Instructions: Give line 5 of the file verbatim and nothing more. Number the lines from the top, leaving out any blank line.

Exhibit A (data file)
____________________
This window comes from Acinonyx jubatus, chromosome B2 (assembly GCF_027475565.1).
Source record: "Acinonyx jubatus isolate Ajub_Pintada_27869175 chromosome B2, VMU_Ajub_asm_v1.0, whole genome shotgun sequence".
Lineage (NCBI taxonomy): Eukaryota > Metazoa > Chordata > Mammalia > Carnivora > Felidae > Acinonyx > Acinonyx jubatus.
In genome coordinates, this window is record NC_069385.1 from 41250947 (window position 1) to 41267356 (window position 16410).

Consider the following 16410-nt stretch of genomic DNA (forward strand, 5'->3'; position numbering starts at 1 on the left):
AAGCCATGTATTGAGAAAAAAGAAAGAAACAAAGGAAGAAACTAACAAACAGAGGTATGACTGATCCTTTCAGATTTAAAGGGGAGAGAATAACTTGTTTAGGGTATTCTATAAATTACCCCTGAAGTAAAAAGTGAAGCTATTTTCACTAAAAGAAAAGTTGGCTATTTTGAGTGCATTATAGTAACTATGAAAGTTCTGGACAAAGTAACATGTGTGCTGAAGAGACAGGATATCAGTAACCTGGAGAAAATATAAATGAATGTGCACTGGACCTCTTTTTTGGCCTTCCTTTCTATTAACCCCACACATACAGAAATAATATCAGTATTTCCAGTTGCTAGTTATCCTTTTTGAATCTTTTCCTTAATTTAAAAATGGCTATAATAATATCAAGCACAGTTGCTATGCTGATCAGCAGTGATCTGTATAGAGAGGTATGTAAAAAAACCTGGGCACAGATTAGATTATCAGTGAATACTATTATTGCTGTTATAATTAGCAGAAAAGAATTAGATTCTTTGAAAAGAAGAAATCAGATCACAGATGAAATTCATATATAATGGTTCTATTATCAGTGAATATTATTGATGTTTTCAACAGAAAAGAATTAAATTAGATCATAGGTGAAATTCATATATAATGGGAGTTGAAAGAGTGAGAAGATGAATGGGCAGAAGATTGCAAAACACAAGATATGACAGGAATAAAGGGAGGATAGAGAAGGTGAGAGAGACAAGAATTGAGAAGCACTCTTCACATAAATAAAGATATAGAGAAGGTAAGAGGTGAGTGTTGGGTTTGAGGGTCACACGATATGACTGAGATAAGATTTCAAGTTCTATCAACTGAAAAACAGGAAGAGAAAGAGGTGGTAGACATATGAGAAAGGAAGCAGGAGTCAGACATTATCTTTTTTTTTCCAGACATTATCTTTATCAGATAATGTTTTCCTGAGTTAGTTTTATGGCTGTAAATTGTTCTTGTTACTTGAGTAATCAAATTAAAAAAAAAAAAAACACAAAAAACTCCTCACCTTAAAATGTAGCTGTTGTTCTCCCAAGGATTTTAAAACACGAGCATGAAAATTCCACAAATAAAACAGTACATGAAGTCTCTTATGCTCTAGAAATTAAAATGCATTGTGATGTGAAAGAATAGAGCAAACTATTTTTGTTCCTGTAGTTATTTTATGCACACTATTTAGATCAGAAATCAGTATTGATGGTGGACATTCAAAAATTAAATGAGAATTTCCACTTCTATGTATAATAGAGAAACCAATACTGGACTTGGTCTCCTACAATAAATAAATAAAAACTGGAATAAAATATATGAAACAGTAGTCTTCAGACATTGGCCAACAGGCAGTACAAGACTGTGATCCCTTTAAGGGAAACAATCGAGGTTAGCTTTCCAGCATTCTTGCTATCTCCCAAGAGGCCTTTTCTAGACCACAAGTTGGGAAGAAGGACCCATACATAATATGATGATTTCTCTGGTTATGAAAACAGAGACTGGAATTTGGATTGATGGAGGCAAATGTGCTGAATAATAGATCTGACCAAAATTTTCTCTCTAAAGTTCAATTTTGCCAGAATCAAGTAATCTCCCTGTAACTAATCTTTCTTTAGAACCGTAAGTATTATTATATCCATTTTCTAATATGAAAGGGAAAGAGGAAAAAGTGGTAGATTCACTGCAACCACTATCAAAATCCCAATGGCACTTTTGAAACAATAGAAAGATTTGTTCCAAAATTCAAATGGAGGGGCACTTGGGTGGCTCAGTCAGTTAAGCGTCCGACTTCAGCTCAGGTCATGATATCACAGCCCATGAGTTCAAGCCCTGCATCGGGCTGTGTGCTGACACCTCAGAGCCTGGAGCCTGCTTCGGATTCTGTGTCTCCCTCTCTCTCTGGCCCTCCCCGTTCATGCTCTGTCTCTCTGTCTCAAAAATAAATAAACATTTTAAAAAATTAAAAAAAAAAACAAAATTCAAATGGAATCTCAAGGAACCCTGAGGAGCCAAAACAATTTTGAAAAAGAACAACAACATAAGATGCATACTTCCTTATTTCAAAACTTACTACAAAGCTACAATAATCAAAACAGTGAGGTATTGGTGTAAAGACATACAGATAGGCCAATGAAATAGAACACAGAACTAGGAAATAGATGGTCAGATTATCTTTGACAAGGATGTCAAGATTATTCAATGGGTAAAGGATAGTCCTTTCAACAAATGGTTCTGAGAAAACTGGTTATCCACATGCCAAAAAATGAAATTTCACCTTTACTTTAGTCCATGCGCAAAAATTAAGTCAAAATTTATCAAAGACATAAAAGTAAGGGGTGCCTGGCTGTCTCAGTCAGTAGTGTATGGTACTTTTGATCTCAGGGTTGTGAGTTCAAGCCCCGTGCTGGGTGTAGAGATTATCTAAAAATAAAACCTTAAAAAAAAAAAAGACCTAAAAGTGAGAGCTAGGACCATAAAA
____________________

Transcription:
Consider the following 16410-nt stretch of genomic DNA (forward strand, 5'->3'; position numbering starts at 1 on the left):